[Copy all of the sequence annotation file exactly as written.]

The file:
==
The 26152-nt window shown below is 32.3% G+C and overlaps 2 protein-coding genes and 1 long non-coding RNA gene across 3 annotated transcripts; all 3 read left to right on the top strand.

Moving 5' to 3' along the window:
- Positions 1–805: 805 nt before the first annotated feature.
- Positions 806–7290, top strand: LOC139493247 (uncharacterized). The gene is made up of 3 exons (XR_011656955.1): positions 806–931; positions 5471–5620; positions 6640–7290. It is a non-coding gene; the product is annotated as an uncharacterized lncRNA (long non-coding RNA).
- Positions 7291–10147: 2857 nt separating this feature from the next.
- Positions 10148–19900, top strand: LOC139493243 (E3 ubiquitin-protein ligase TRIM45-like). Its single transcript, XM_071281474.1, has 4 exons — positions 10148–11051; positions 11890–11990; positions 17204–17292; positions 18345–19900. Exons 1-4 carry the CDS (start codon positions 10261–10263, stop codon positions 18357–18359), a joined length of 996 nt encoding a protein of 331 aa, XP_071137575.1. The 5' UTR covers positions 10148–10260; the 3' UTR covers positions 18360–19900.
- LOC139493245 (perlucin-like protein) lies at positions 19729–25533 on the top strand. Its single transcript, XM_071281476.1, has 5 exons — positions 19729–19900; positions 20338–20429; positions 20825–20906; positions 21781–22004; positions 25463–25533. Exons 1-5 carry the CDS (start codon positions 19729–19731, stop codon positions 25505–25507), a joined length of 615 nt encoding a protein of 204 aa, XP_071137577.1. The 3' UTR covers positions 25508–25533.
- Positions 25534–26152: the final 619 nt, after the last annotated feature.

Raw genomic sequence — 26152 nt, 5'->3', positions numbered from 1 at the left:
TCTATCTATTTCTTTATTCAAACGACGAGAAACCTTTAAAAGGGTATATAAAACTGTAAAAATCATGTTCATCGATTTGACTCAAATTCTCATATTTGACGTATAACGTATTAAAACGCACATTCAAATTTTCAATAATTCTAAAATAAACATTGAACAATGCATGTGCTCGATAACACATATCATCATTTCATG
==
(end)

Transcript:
The 26152-nt window shown below is 32.3% G+C and overlaps 2 protein-coding genes and 1 long non-coding RNA gene across 3 annotated transcripts; all 3 read left to right on the top strand.

Moving 5' to 3' along the window:
- Positions 1–805: 805 nt before the first annotated feature.
- Positions 806–7290, top strand: LOC139493247 (uncharacterized). The gene is made up of 3 exons (XR_011656955.1): positions 806–931; positions 5471–5620; positions 6640–7290. It is a non-coding gene; the product is annotated as an uncharacterized lncRNA (long non-coding RNA).
- Positions 7291–10147: 2857 nt separating this feature from the next.
- Positions 10148–19900, top strand: LOC139493243 (E3 ubiquitin-protein ligase TRIM45-like). Its single transcript, XM_071281474.1, has 4 exons — positions 10148–11051; positions 11890–11990; positions 17204–17292; positions 18345–19900. Exons 1-4 carry the CDS (start codon positions 10261–10263, stop codon positions 18357–18359), a joined length of 996 nt encoding a protein of 331 aa, XP_071137575.1. The 5' UTR covers positions 10148–10260; the 3' UTR covers positions 18360–19900.
- LOC139493245 (perlucin-like protein) lies at positions 19729–25533 on the top strand. Its single transcript, XM_071281476.1, has 5 exons — positions 19729–19900; positions 20338–20429; positions 20825–20906; positions 21781–22004; positions 25463–25533. Exons 1-5 carry the CDS (start codon positions 19729–19731, stop codon positions 25505–25507), a joined length of 615 nt encoding a protein of 204 aa, XP_071137577.1. The 3' UTR covers positions 25508–25533.
- Positions 25534–26152: the final 619 nt, after the last annotated feature.

Raw genomic sequence — 26152 nt, 5'->3', positions numbered from 1 at the left:
TCTATCTATTTCTTTATTCAAACGACGAGAAACCTTTAAAAGGGTATATAAAACTGTAAAAATCATGTTCATCGATTTGACTCAAATTCTCATATTTGACGTATAACGTATTAAAACGCACATTCAAATTTTCAATAATTCTAAAATAAACATTGAACAATGCATGTGCTCGATAACACATATCATCATTTCATG